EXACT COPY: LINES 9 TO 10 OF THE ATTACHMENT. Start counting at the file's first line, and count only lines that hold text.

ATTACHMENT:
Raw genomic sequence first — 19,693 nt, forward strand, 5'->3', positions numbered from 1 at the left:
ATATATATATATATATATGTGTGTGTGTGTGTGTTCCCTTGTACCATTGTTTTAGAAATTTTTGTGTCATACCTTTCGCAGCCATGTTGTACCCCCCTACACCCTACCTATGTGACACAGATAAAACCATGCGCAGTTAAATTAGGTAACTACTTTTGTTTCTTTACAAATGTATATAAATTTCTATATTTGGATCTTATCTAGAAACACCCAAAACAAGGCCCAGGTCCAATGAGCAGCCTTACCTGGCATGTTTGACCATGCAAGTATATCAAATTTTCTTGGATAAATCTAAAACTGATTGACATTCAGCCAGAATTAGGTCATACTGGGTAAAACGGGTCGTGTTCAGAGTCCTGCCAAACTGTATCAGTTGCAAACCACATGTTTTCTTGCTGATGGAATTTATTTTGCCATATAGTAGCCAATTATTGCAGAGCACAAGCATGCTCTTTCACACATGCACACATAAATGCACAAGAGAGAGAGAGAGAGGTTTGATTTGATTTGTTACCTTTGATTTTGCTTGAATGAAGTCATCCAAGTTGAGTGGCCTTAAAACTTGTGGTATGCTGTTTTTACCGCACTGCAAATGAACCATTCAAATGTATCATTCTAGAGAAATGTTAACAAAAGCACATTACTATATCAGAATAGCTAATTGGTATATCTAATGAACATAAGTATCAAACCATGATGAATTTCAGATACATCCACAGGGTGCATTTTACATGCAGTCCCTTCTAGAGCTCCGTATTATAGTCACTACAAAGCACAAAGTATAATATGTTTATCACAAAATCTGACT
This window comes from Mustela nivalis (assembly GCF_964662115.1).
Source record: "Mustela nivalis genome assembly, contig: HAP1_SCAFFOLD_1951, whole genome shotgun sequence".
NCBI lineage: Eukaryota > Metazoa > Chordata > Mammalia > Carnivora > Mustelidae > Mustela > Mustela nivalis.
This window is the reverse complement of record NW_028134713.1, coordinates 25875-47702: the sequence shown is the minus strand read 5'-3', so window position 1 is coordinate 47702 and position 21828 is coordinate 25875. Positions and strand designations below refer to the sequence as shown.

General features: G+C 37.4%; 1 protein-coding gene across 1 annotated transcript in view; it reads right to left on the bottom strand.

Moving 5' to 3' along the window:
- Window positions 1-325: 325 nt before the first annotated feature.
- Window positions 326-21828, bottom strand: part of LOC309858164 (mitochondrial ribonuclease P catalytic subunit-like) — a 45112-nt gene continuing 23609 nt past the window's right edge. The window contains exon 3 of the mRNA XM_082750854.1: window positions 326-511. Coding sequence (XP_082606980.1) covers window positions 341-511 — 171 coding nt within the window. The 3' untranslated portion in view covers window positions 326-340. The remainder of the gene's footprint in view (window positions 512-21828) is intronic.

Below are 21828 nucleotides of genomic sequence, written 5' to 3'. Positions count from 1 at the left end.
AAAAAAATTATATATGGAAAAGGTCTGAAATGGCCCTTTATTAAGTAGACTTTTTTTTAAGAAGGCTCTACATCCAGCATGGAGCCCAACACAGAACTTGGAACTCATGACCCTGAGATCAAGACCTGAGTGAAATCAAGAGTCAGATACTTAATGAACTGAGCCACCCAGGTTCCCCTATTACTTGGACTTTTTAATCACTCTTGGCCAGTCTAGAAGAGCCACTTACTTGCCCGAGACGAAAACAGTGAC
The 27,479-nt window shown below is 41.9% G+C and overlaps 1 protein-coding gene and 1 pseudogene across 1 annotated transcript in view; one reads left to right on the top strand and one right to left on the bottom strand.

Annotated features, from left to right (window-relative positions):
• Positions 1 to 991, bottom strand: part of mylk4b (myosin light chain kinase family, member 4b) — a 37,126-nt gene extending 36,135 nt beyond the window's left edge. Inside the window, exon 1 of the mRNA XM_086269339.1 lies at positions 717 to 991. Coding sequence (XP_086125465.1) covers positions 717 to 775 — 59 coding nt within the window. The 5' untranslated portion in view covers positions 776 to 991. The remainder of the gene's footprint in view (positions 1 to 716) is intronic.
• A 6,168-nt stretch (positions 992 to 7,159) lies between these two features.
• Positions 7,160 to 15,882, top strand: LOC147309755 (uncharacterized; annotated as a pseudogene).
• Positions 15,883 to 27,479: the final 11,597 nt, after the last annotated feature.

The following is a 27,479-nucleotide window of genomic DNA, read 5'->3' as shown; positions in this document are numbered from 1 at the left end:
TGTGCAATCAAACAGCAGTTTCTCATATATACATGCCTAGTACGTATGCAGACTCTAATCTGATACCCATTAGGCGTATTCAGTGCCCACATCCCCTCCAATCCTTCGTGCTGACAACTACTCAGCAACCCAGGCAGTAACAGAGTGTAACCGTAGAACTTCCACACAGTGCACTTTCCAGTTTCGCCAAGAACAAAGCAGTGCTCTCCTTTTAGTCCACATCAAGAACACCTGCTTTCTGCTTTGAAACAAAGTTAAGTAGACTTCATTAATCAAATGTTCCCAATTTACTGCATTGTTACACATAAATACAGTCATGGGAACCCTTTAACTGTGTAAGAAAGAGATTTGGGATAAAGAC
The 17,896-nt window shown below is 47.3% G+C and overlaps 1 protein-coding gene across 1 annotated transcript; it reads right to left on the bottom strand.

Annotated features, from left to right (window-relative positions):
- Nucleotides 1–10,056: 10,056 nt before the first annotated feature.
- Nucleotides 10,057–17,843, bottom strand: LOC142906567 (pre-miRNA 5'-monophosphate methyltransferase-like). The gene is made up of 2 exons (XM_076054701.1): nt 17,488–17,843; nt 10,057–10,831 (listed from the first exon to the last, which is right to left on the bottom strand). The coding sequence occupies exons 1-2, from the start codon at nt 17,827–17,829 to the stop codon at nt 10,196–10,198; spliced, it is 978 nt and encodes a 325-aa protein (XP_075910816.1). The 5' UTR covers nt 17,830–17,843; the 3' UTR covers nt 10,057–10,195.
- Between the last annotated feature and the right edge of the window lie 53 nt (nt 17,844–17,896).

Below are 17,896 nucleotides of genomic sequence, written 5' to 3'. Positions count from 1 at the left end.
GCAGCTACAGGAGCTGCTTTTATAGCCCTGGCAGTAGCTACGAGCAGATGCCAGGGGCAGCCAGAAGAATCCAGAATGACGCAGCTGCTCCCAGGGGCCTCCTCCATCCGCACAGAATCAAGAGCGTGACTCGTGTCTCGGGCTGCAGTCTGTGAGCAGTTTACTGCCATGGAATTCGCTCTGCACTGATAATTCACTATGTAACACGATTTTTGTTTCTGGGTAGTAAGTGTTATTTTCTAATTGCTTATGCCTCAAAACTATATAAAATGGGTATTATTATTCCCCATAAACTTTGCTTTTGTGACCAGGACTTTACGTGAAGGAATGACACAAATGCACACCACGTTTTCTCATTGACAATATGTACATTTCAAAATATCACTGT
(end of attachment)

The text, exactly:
- Window positions 1-325: 325 nt before the first annotated feature.
- Window positions 326-21828, bottom strand: part of LOC309858164 (mitochondrial ribonuclease P catalytic subunit-like) — a 45112-nt gene continuing 23609 nt past the window's right edge. The window contains exon 3 of the mRNA XM_082750854.1: window positions 326-511. Coding sequence (XP_082606980.1) covers window positions 341-511 — 171 coding nt within the window. The 3' untranslated portion in view covers window positions 326-340. The remainder of the gene's footprint in view (window positions 512-21828) is intronic.